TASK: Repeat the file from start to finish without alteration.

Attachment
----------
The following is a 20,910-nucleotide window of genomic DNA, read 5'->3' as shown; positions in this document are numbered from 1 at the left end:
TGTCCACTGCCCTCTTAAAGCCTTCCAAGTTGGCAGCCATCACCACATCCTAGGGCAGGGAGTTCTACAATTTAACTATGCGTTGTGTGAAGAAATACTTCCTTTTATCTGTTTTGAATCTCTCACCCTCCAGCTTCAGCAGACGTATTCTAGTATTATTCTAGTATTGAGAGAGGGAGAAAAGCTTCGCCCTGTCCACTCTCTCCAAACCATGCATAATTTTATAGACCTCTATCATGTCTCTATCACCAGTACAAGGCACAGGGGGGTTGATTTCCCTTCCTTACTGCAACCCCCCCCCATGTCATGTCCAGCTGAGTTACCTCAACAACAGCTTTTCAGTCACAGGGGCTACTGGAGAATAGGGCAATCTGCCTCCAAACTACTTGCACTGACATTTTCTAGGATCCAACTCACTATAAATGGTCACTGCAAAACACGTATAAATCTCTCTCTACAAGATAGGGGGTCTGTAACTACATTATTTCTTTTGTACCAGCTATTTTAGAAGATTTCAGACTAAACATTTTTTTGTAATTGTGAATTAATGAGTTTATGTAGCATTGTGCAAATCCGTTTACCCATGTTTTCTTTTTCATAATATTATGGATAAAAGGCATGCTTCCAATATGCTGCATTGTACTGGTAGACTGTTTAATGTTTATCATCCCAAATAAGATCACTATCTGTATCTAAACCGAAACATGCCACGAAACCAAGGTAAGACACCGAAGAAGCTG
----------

The following is a 20,910-nucleotide window of genomic DNA, read 5'->3' as shown; positions in this document are numbered from 1 at the left end:
TGTCCACTGCCCTCTTAAAGCCTTCCAAGTTGGCAGCCATCACCACATCCTAGGGCAGGGAGTTCTACAATTTAACTATGCGTTGTGTGAAGAAATACTTCCTTTTATCTGTTTTGAATCTCTCACCCTCCAGCTTCAGCAGACGTATTCTAGTATTATTCTAGTATTGAGAGAGGGAGAAAAGCTTCGCCCTGTCCACTCTCTCCAAACCATGCATAATTTTATAGACCTCTATCATGTCTCTATCACCAGTACAAGGCACAGGGGGGTTGATTTCCCTTCCTTACTGCAACCCCCCCCCATGTCATGTCCAGCTGAGTTACCTCAACAACAGCTTTTCAGTCACAGGGGCTACTGGAGAATAGGGCAATCTGCCTCCAAACTACTTGCACTGACATTTTCTAGGATCCAACTCACTATAAATGGTCACTGCAAAACACGTATAAATCTCTCTCTACAAGATAGGGGGTCTGTAACTACATTATTTCTTTTGTACCAGCTATTTTAGAAGATTTCAGACTAAACATTTTTTTGTAATTGTGAATTAATGAGTTTATGTAGCATTGTGCAAATCCGTTTACCCATGTTTTCTTTTTCATAATATTATGGATAAAAGGCATGCTTCCAATATGCTGCATTGTACTGGTAGACTGTTTAATGTTTATCATCCCAAATAAGATCACTATCTGTATCTAAACCGAAACATGCCACGAAACCAAGGTAAGACACCGAAGAAGCTG